As the KXL's proposed route crosses the Ogallala Aquifer, a major underground deposit of fresh water, a spill could threaten waterways and drinking water sources.

Opponents also cite the potential contamination and destruction of Native American land.

In March, President Trump overturned President Obama's rejection of the KXL by signing an executive order to advance the project forward. Trump said that doing so would boost construction jobs but critics noted that it would only create 35 permanent jobs.

Native leaders, tribal council members, rural landowners, non-Native supporters and their allies are already gathering in South Dakota Monday morning to await the commission's decision. They will issue a response during a press conference immediately after the announcement. The press conference will be live-streamed here at 11:15 a.m. CT.

The gathering will also feature the signing of the International Treaty to Protect the Sacred against the pipeline and tar sands.

“Nothing has changed at all in our defense of land, air and water of the Oceti Sakowin Lands," said Faith Spotted Eagle, a member of the Yankton Sioux Nation. “If anything it has become more focused, stronger and more adamant after Standing Rock."

“It's clear that the Trump administration, through its dirty energy policies, is intent on destroying our homelands with no regard to any group; we are all seen as dispensable, taxable, and voiceless," she said. “The Native vote is the swing vote in South Dakota. Native and non-Natives are rising up for now, for the future and certainly for the coming elections."

EcoWatch will update this post with the Public Service Commission's announcement. Stay tuned.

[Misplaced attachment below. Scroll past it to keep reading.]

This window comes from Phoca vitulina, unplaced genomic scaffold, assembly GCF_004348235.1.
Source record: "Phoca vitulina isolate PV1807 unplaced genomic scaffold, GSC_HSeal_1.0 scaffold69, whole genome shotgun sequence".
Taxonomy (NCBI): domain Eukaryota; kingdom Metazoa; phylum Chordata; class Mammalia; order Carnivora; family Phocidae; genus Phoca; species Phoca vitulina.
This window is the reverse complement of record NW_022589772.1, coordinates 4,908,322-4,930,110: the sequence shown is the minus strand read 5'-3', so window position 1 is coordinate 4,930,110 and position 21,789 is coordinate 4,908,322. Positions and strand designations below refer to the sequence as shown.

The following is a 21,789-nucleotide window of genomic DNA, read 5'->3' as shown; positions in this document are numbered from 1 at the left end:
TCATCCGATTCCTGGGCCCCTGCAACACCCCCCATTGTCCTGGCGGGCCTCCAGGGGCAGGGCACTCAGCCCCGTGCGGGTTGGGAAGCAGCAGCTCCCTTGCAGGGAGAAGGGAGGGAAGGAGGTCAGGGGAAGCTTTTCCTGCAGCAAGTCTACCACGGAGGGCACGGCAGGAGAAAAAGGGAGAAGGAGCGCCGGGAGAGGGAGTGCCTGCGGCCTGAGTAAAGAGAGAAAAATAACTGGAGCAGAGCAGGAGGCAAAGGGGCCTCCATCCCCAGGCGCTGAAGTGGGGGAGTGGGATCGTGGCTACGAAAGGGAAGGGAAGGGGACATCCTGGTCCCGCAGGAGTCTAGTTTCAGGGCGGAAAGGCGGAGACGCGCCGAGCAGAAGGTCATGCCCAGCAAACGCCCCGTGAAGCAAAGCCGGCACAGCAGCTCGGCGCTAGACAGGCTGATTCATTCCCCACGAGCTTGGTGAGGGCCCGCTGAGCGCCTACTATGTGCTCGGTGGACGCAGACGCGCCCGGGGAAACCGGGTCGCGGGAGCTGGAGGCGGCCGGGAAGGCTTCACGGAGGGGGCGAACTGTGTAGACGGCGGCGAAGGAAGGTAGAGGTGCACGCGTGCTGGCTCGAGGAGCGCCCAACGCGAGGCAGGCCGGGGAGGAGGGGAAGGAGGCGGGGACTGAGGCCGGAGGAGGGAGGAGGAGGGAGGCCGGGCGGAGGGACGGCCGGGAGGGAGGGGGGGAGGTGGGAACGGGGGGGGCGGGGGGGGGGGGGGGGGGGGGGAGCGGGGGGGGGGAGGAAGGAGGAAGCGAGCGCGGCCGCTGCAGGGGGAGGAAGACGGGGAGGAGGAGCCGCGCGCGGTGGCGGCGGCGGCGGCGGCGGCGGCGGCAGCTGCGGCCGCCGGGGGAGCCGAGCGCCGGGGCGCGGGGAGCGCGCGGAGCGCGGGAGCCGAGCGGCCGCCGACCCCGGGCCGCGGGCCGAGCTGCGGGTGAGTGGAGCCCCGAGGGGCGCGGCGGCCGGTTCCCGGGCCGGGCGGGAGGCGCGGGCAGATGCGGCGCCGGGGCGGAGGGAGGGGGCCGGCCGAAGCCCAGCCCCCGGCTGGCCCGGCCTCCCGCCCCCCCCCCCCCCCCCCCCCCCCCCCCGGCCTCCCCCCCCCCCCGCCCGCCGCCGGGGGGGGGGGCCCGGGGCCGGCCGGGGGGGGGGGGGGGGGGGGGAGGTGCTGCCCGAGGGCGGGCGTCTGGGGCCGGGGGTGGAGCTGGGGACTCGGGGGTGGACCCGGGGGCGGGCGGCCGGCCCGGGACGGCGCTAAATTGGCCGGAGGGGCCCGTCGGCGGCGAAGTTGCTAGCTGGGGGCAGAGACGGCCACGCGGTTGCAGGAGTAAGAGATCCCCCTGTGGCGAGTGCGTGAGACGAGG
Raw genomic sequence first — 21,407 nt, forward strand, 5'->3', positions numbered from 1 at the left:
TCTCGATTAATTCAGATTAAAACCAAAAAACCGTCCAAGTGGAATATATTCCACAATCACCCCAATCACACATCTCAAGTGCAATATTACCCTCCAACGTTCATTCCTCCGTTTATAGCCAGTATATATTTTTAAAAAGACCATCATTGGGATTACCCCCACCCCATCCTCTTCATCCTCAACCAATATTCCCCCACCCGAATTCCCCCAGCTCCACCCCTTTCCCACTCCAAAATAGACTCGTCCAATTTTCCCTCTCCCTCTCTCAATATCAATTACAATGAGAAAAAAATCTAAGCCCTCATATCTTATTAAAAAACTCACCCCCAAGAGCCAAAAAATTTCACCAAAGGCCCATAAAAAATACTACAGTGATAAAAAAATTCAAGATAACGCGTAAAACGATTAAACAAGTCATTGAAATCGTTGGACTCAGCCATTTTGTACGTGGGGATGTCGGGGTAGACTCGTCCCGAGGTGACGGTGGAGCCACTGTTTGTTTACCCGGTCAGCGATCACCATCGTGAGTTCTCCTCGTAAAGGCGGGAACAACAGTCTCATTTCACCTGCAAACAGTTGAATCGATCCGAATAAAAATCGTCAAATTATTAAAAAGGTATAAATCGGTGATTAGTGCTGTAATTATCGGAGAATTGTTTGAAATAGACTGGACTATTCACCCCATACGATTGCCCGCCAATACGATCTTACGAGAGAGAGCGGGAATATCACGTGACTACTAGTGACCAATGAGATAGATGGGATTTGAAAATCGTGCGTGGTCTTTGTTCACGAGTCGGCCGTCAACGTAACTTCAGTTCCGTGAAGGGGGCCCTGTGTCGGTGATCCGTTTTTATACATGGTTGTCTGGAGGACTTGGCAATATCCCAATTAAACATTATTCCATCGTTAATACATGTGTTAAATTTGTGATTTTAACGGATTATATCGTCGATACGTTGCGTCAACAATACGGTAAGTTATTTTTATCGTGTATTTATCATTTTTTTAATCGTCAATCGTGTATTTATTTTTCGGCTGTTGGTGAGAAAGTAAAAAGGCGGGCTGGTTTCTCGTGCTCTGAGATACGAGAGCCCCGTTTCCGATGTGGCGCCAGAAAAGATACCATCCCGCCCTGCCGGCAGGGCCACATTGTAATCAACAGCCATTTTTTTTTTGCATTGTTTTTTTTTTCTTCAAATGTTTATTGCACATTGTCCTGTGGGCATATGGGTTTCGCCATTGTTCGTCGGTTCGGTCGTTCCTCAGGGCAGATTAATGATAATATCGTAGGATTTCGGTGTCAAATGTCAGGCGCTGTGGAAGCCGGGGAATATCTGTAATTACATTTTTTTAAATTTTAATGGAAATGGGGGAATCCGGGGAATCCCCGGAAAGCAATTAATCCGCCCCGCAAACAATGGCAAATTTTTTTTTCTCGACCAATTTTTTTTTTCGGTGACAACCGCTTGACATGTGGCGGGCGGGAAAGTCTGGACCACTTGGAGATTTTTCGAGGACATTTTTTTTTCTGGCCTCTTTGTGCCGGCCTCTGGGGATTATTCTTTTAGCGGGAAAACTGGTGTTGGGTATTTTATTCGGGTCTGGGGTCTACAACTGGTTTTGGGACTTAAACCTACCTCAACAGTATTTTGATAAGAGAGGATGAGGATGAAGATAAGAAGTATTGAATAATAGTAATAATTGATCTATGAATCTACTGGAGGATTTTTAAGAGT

EcoWatch Daily Newsletter

Two tankers leaving the Tamborine Mountain after being held up for two hours by TM Extinction Rebellion on Dec. 6.

A school in Queensland, Australia sent a note home to parents asking them to send their children with extra water bottles since its water supply has run dry, according to the Australian Broadcasting Corporation (ABC).

Read More Show Less
European Commission President Ursula von der Leyen delivers a press statement on the European Green Deal at the EU headquarters in Brussels, Belgium on Dec. 11, 2019. Xinhua / Zheng Huansong via Getty Images

The European Commission introduced a plan to overhaul the bloc's economy to more sustainable, climate-conscious policies and infrastructure, with the goal of being carbon-neutral by 2050, according to CNBC.

Read More Show Less
Sponsored
Young activists shout slogans on stage after Greta Thunberg (not in the picture) took part in the plenary session during the COP25 Climate Conference on Dec. 11 in Madrid, Spain. Pablo Blazquez Dominguez / Getty Images

By Andrea Germanos

Young activists took over and occupied the main stage at the COP25 climate conference in Madrid, Spain Wednesday and demanded world leaders commit to far more ambitious action to address the ecological emergency.

Read More Show Less
A NASA image showing the ozone hole at its maximum extent for 2015. NASA Goddard Space Flight Center

The Montreal Protocol, a 1987 international treaty prohibiting the production of chlorofluorocarbons (CFCs) to save the ozone layer, was the first successful multilateral agreement to successfully slow the rate of global warming, according to new research. Now, experts argue that similar measures may lend hope to the climate crisis.

Read More Show Less
Example of starlings murmuration pictured in Scotland. Tanya Hart / Flickr / CC BY-SA 2.0

Police in Wales are in the midst of an unusual investigation: the sudden death of more than 200 starlings.

Read More Show Less